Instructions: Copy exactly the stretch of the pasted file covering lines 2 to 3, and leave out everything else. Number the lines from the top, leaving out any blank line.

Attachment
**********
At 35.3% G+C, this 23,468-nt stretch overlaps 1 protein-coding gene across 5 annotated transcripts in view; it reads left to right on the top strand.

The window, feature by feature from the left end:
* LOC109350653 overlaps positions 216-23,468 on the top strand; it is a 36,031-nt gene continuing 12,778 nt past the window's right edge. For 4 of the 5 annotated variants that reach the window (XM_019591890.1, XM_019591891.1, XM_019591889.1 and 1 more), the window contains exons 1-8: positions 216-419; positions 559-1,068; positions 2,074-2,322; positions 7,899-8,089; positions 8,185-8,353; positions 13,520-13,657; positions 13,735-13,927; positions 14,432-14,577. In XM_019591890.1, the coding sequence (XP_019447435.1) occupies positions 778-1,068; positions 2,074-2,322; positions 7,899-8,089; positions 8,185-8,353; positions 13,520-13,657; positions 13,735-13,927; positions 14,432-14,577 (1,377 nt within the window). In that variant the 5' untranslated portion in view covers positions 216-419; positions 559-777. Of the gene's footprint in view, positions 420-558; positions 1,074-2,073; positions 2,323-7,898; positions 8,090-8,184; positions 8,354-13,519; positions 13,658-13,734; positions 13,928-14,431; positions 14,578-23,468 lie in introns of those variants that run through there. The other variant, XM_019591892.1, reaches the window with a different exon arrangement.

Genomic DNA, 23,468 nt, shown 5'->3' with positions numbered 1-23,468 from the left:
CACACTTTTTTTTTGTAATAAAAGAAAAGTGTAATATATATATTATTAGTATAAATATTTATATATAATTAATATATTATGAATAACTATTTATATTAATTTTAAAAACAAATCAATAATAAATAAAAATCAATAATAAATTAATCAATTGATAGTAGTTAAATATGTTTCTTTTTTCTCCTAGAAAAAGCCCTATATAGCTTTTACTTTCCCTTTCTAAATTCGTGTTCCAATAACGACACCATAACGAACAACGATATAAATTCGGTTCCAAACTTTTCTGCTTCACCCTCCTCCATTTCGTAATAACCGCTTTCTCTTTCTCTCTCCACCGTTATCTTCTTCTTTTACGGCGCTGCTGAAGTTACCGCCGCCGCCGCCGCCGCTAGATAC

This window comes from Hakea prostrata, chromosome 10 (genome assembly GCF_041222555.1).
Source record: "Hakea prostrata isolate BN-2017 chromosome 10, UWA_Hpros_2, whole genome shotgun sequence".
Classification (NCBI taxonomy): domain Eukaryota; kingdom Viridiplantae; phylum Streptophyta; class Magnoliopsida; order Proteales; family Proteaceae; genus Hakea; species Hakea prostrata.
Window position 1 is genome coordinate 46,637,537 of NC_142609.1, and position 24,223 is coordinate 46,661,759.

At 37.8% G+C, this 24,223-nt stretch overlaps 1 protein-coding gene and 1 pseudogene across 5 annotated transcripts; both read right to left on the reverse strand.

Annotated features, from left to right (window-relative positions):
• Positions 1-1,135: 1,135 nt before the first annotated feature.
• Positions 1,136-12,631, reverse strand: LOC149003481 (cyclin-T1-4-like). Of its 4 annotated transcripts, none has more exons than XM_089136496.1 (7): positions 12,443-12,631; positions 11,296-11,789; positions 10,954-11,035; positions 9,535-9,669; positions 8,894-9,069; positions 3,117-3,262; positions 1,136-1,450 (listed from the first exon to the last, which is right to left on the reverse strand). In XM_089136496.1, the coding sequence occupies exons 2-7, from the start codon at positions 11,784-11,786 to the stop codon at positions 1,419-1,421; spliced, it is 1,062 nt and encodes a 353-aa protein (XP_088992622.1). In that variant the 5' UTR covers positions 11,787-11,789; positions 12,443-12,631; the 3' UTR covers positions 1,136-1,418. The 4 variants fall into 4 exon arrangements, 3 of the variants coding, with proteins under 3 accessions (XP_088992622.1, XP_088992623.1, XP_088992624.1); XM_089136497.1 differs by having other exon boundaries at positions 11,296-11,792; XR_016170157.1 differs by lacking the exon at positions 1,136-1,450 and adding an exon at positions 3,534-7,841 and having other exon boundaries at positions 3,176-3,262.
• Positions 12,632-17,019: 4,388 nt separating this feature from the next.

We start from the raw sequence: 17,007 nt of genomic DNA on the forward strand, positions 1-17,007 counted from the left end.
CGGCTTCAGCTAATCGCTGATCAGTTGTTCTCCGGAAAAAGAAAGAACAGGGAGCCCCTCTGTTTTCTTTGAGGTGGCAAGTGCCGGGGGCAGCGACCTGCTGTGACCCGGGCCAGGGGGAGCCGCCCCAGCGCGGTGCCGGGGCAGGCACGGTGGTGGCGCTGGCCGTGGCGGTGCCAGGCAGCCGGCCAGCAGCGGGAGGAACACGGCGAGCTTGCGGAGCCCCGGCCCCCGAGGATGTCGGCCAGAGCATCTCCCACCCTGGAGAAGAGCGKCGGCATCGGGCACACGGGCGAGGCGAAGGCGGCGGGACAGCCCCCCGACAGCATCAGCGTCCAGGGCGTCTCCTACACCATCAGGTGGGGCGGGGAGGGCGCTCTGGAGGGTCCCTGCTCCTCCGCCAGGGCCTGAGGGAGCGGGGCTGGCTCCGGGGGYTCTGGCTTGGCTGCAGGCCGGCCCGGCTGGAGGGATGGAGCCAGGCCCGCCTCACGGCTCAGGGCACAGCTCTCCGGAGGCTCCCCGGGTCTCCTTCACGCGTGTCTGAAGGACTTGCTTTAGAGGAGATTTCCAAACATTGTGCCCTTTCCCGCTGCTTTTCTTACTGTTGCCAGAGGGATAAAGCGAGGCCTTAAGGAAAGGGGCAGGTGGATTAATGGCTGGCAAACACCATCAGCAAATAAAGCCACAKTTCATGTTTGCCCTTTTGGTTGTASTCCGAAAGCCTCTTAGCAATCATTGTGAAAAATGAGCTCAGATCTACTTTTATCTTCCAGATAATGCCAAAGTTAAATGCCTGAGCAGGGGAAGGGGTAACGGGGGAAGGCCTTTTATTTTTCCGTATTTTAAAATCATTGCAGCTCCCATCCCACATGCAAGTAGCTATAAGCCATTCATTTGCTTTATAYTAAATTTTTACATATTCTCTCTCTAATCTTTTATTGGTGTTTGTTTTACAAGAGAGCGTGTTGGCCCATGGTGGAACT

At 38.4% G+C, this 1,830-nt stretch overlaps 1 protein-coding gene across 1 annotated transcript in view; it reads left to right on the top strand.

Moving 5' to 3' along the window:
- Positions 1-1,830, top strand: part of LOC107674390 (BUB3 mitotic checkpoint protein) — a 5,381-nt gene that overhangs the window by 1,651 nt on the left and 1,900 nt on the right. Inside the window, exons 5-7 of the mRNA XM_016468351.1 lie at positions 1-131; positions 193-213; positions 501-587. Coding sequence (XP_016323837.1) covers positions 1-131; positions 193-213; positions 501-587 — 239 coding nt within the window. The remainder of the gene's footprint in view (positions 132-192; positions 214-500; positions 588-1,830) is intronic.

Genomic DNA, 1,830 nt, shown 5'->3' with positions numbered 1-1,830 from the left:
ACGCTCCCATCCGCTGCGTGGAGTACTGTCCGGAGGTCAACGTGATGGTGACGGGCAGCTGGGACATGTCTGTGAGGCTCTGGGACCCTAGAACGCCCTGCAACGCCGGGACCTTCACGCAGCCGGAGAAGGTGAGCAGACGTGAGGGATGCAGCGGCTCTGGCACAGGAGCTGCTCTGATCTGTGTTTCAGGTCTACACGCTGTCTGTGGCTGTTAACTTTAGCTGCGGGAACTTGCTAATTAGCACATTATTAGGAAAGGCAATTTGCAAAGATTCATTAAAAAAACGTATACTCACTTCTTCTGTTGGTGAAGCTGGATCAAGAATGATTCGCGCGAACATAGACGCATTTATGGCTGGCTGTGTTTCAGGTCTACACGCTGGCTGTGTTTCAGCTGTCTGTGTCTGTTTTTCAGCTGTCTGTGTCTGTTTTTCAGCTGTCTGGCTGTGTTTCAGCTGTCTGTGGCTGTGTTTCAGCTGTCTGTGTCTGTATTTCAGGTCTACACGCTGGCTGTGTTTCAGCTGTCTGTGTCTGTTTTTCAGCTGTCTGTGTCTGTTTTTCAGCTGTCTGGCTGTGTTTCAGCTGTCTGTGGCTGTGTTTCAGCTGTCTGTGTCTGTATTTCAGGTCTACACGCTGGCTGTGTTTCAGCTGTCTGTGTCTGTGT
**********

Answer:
The window, feature by feature from the left end:
* LOC109350653 overlaps positions 216-23,468 on the top strand; it is a 36,031-nt gene continuing 12,778 nt past the window's right edge. For 4 of the 5 annotated variants that reach the window (XM_019591890.1, XM_019591891.1, XM_019591889.1 and 1 more), the window contains exons 1-8: positions 216-419; positions 559-1,068; positions 2,074-2,322; positions 7,899-8,089; positions 8,185-8,353; positions 13,520-13,657; positions 13,735-13,927; positions 14,432-14,577. In XM_019591890.1, the coding sequence (XP_019447435.1) occupies positions 778-1,068; positions 2,074-2,322; positions 7,899-8,089; positions 8,185-8,353; positions 13,520-13,657; positions 13,735-13,927; positions 14,432-14,577 (1,377 nt within the window). In that variant the 5' untranslated portion in view covers positions 216-419; positions 559-777. Of the gene's footprint in view, positions 420-558; positions 1,074-2,073; positions 2,323-7,898; positions 8,090-8,184; positions 8,354-13,519; positions 13,658-13,734; positions 13,928-14,431; positions 14,578-23,468 lie in introns of those variants that run through there. The other variant, XM_019591892.1, reaches the window with a different exon arrangement.